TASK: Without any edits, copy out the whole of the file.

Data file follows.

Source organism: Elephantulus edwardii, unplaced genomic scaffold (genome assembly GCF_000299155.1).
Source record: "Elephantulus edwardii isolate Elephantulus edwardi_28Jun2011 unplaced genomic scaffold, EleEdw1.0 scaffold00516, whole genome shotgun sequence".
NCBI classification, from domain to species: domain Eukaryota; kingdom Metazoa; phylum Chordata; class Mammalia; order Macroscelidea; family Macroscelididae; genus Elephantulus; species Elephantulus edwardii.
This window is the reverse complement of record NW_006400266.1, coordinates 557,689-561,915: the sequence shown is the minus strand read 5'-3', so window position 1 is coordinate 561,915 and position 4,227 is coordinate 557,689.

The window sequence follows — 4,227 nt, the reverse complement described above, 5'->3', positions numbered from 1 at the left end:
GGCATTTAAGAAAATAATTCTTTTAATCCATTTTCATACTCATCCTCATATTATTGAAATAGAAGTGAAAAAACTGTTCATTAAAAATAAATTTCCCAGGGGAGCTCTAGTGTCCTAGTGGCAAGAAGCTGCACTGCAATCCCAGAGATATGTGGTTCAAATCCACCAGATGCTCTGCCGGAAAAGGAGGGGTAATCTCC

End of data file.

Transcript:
Source organism: Elephantulus edwardii, unplaced genomic scaffold (genome assembly GCF_000299155.1).
Source record: "Elephantulus edwardii isolate Elephantulus edwardi_28Jun2011 unplaced genomic scaffold, EleEdw1.0 scaffold00516, whole genome shotgun sequence".
NCBI classification, from domain to species: domain Eukaryota; kingdom Metazoa; phylum Chordata; class Mammalia; order Macroscelidea; family Macroscelididae; genus Elephantulus; species Elephantulus edwardii.
This window is the reverse complement of record NW_006400266.1, coordinates 557,689-561,915: the sequence shown is the minus strand read 5'-3', so window position 1 is coordinate 561,915 and position 4,227 is coordinate 557,689.

The window sequence follows — 4,227 nt, the reverse complement described above, 5'->3', positions numbered from 1 at the left end:
GGCATTTAAGAAAATAATTCTTTTAATCCATTTTCATACTCATCCTCATATTATTGAAATAGAAGTGAAAAAACTGTTCATTAAAAATAAATTTCCCAGGGGAGCTCTAGTGTCCTAGTGGCAAGAAGCTGCACTGCAATCCCAGAGATATGTGGTTCAAATCCACCAGATGCTCTGCCGGAAAAGGAGGGGTAATCTCC